I hope you have your copy of Math Work Stations and are ready to get the book talk going!
Chapter 1 was a bit of an eye opener for me. Our team plans mostly from Investigations and it is great, but isn’t set up to have stations. The way I’ve been doing it, my students play a game for a time or two then we move on. I really want to do a mix of Work Stations and Guided Math next year, though. I think the work stations part will be great! My goal for next year is to be better about differentiating my stations and letting my STUDENTS choose what they want to keep and what to move on. I am all about choice, and can’t believe I let it slip by me this time!
Now, on to Chapter 2… organization! This I can do! You may have seen my post in March about Math organization already, but here it is again in case you would like to see it. Click here!
I haven’t been teaching for too long, so I haven’t had to purge many things that I don't need.
I organize my math manipulatives like this:
I will be changing the way the unifix cubes are organized. I really like the idea of having them in rows of 10 :)
Here is a freebie for you! Below you can get your copy of the labels I use to organize the manipulatives.
The materials we use often for games are stored like this:
Most everything else I use for math is stored in this container:
It has worked well for me so far, but I imagine as I get more materials for different topics, I will be buying bigger containers to stack in my cabinet oh so neatly!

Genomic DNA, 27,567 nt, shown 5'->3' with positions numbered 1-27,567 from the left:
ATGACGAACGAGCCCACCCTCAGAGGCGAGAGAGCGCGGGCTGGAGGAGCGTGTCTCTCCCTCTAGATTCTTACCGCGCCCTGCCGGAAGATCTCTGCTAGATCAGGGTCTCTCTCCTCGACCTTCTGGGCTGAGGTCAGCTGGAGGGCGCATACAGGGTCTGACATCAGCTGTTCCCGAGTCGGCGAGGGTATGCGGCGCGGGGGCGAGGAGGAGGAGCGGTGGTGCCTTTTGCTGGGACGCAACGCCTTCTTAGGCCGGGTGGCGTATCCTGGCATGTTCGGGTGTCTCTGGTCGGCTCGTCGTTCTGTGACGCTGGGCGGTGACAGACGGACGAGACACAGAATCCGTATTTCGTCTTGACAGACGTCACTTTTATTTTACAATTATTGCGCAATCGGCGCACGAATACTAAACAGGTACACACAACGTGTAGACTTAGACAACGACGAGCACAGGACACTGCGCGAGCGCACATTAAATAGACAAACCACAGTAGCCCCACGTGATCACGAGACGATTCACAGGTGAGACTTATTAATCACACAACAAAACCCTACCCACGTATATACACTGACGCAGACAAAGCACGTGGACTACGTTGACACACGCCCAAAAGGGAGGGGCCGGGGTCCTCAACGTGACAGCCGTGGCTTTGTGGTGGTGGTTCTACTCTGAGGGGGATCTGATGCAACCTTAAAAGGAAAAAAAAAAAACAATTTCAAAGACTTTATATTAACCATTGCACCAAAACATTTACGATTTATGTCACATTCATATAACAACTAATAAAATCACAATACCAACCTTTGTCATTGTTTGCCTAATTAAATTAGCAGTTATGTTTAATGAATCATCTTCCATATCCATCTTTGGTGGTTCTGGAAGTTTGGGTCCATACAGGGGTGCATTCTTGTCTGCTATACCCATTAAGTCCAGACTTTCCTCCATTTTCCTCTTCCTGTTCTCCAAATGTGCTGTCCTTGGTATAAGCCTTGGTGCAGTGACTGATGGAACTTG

This is the issue I have to tackle this summer… storing the math games we are using. I have a vision of having good sized containers under the place my students store their backpacks because that is typically wasted space in my classroom. I am not sure how well this will work for me, though. When I do figure out my storage solution for the stations we are using, I’ll let you know. This year I felt like I was wasting quite a bit of time putting games away then getting them out again the next day. I just don’t have a great way to store these yet. Any ideas?
One more thought to ponder… I will be teaching math to 2 different classes. Yes, you read that right! For one hour a day I will be teaching math to another teacher's class. She will teach science and social studies to both of our classes, and I will teach math. Our school has a Dual Language program that switches this way. It has worked out very well for them, and us monolingual teachers would like to do it as well. The issue I see is the choice factor. (Remember Debbie Diller suggests to get the students involved in choosing how long to keep stations and when to put them away.) How likely is it that both classes will choose to have the same math stations available? Any insight here?
For more, hop on over to Deedee Will’s blog to read what she and other bloggers had to say!